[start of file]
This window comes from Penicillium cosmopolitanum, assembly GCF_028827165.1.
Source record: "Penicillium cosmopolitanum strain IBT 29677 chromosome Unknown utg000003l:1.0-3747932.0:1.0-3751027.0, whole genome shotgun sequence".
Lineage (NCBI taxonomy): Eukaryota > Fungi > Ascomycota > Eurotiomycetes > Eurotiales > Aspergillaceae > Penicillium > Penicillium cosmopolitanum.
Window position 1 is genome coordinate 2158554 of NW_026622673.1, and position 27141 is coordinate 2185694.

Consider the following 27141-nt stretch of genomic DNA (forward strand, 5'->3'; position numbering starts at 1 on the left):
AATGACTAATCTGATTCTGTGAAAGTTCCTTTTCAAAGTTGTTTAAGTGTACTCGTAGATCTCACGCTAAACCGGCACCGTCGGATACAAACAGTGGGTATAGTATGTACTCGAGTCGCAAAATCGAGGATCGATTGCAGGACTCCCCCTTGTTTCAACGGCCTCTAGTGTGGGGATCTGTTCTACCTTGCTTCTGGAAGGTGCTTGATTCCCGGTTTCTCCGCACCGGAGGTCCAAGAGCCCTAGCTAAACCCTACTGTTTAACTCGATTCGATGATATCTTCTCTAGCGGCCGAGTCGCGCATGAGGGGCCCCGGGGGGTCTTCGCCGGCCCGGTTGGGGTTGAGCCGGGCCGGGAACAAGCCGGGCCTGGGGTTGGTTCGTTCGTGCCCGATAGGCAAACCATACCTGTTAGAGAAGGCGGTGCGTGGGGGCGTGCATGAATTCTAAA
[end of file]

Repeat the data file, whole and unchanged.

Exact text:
This window comes from Penicillium cosmopolitanum, assembly GCF_028827165.1.
Source record: "Penicillium cosmopolitanum strain IBT 29677 chromosome Unknown utg000003l:1.0-3747932.0:1.0-3751027.0, whole genome shotgun sequence".
Lineage (NCBI taxonomy): Eukaryota > Fungi > Ascomycota > Eurotiomycetes > Eurotiales > Aspergillaceae > Penicillium > Penicillium cosmopolitanum.
Window position 1 is genome coordinate 2158554 of NW_026622673.1, and position 27141 is coordinate 2185694.

Consider the following 27141-nt stretch of genomic DNA (forward strand, 5'->3'; position numbering starts at 1 on the left):
AATGACTAATCTGATTCTGTGAAAGTTCCTTTTCAAAGTTGTTTAAGTGTACTCGTAGATCTCACGCTAAACCGGCACCGTCGGATACAAACAGTGGGTATAGTATGTACTCGAGTCGCAAAATCGAGGATCGATTGCAGGACTCCCCCTTGTTTCAACGGCCTCTAGTGTGGGGATCTGTTCTACCTTGCTTCTGGAAGGTGCTTGATTCCCGGTTTCTCCGCACCGGAGGTCCAAGAGCCCTAGCTAAACCCTACTGTTTAACTCGATTCGATGATATCTTCTCTAGCGGCCGAGTCGCGCATGAGGGGCCCCGGGGGGTCTTCGCCGGCCCGGTTGGGGTTGAGCCGGGCCGGGAACAAGCCGGGCCTGGGGTTGGTTCGTTCGTGCCCGATAGGCAAACCATACCTGTTAGAGAAGGCGGTGCGTGGGGGCGTGCATGAATTCTAAA